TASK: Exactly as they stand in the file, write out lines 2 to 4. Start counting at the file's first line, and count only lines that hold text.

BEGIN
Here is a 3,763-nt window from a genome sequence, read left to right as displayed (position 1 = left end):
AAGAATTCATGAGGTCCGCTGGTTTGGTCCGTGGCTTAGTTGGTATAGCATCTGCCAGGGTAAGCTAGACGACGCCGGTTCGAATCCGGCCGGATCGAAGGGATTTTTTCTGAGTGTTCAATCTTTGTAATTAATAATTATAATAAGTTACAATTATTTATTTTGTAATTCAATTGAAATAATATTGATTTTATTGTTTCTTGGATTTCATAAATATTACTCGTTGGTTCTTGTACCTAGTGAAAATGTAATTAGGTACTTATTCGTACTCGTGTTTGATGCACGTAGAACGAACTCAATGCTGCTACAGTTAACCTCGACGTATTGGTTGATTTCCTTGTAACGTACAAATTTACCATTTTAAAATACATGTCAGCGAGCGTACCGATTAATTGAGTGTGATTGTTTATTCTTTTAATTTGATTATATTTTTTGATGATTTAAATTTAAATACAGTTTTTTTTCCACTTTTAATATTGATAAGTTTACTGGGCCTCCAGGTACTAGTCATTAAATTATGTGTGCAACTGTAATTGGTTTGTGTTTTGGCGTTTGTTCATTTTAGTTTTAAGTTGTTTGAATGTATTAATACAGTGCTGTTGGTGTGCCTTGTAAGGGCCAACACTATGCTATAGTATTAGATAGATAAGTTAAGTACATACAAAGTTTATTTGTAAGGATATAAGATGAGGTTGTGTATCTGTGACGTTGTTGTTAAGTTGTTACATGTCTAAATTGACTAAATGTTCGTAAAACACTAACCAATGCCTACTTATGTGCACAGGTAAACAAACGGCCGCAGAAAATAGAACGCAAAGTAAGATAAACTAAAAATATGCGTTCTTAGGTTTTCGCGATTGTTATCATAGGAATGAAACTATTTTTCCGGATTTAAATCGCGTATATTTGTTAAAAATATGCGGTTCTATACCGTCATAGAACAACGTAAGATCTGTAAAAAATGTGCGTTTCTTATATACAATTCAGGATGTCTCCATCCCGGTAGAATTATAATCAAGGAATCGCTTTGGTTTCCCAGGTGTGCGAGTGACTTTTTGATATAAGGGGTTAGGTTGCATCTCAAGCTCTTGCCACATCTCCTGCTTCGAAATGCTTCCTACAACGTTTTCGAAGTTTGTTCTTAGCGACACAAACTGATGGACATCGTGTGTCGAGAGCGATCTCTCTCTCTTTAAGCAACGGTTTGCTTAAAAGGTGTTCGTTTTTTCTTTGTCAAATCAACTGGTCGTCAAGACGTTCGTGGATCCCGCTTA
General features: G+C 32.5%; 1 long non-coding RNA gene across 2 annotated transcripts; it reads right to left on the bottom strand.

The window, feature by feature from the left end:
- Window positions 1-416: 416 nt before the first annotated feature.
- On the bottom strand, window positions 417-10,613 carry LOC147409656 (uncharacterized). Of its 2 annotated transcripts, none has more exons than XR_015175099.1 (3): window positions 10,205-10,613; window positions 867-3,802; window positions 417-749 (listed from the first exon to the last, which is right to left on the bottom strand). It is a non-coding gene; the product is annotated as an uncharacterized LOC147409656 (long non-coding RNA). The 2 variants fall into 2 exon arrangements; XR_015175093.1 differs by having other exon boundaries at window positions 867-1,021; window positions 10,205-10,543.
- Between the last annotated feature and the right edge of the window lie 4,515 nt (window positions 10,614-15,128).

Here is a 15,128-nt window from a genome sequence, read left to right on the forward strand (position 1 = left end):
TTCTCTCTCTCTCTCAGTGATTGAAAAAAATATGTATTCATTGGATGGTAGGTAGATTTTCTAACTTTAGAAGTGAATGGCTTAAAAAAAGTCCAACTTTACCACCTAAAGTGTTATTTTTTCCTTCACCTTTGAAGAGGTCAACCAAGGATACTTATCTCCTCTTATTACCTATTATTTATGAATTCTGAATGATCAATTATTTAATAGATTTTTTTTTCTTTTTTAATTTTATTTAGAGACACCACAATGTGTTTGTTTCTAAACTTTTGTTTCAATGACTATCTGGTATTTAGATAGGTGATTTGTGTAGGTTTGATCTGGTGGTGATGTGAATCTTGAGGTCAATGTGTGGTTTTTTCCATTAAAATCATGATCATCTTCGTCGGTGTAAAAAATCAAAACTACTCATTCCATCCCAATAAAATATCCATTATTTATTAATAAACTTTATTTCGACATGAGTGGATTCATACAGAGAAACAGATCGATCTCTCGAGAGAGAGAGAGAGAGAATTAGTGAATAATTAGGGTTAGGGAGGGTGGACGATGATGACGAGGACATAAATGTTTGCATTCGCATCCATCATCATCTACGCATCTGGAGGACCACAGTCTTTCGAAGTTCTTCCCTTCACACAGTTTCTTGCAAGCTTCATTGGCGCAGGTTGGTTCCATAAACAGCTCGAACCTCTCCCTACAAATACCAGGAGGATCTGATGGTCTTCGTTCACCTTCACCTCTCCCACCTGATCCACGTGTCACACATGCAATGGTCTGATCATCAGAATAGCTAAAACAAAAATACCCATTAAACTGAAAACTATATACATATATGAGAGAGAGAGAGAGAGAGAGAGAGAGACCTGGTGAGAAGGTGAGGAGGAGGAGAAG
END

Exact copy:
AAGAATTCATGAGGTCCGCTGGTTTGGTCCGTGGCTTAGTTGGTATAGCATCTGCCAGGGTAAGCTAGACGACGCCGGTTCGAATCCGGCCGGATCGAAGGGATTTTTTCTGAGTGTTCAATCTTTGTAATTAATAATTATAATAAGTTACAATTATTTATTTTGTAATTCAATTGAAATAATATTGATTTTATTGTTTCTTGGATTTCATAAATATTACTCGTTGGTTCTTGTACCTAGTGAAAATGTAATTAGGTACTTATTCGTACTCGTGTTTGATGCACGTAGAACGAACTCAATGCTGCTACAGTTAACCTCGACGTATTGGTTGATTTCCTTGTAACGTACAAATTTACCATTTTAAAATACATGTCAGCGAGCGTACCGATTAATTGAGTGTGATTGTTTATTCTTTTAATTTGATTATATTTTTTGATGATTTAAATTTAAATACAGTTTTTTTTCCACTTTTAATATTGATAAGTTTACTGGGCCTCCAGGTACTAGTCATTAAATTATGTGTGCAACTGTAATTGGTTTGTGTTTTGGCGTTTGTTCATTTTAGTTTTAAGTTGTTTGAATGTATTAATACAGTGCTGTTGGTGTGCCTTGTAAGGGCCAACACTATGCTATAGTATTAGATAGATAAGTTAAGTACATACAAAGTTTATTTGTAAGGATATAAGATGAGGTTGTGTATCTGTGACGTTGTTGTTAAGTTGTTACATGTCTAAATTGACTAAATGTTCGTAAAACACTAACCAATGCCTACTTATGTGCACAGGTAAACAAACGGCCGCAGAAAATAGAACGCAAAGTAAGATAAACTAAAAATATGCGTTCTTAGGTTTTCGCGATTGTTATCATAGGAATGAAACTATTTTTCCGGATTTAAATCGCGTATATTTGTTAAAAATATGCGGTTCTATACCGTCATAGAACAACGTAAGATCTGTAAAAAATGTGCGTTTCTTATATACAATTCAGGATGTCTCCATCCCGGTAGAATTATAATCAAGGAATCGCTTTGGTTTCCCAGGTGTGCGAGTGACTTTTTGATATAAGGGGTTAGGTTGCATCTCAAGCTCTTGCCACATCTCCTGCTTCGAAATGCTTCCTACAACGTTTTCGAAGTTTGTTCTTAGCGACACAAACTGATGGACATCGTGTGTCGAGAGCGATCTCTCTCTCTTTAAGCAACGGTTTGCTTAAAAGGTGTTCGTTTTTTCTTTGTCAAATCAACTGGTCGTCAAGACGTTCGTGGATCCCGCTTA
General features: G+C 32.5%; 1 long non-coding RNA gene across 2 annotated transcripts; it reads right to left on the bottom strand.

The window, feature by feature from the left end: